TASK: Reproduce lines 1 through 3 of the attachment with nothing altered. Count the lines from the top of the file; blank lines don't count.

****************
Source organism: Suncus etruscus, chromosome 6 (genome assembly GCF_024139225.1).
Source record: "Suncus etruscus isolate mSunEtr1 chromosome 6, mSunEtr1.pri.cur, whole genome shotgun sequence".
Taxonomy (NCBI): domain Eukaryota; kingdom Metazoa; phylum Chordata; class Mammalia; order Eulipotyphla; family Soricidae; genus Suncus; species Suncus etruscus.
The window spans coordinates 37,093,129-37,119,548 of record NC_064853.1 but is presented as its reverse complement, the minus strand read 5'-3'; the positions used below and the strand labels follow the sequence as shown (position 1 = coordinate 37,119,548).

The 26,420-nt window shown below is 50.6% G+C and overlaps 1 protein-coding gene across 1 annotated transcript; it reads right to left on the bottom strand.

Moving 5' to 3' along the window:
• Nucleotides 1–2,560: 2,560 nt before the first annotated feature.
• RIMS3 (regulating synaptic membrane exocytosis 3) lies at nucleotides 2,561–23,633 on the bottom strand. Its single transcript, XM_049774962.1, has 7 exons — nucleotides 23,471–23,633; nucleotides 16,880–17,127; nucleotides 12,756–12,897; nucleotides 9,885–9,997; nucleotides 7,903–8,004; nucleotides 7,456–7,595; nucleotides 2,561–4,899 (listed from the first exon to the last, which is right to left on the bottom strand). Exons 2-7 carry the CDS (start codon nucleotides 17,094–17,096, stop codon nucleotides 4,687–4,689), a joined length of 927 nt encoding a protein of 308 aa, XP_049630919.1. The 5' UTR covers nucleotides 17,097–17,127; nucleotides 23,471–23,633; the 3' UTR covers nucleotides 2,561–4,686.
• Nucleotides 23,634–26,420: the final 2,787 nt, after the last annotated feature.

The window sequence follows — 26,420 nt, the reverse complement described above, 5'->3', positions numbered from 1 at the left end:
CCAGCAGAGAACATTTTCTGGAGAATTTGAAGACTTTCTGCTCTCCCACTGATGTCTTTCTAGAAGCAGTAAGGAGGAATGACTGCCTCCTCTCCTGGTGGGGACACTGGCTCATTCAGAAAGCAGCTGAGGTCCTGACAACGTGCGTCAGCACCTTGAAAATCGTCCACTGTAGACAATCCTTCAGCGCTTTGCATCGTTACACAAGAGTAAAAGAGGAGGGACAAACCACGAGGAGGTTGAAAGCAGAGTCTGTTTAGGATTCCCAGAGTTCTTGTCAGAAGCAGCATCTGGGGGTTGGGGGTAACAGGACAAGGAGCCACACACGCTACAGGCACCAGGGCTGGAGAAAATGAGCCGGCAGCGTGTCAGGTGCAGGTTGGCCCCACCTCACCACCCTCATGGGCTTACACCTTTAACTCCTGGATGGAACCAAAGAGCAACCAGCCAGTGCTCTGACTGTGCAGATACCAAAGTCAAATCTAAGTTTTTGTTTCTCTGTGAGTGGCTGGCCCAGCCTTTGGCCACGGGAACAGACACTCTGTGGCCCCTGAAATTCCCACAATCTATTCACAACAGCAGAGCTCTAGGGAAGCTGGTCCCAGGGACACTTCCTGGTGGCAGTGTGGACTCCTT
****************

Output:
Source organism: Suncus etruscus, chromosome 6 (genome assembly GCF_024139225.1).
Source record: "Suncus etruscus isolate mSunEtr1 chromosome 6, mSunEtr1.pri.cur, whole genome shotgun sequence".
Taxonomy (NCBI): domain Eukaryota; kingdom Metazoa; phylum Chordata; class Mammalia; order Eulipotyphla; family Soricidae; genus Suncus; species Suncus etruscus.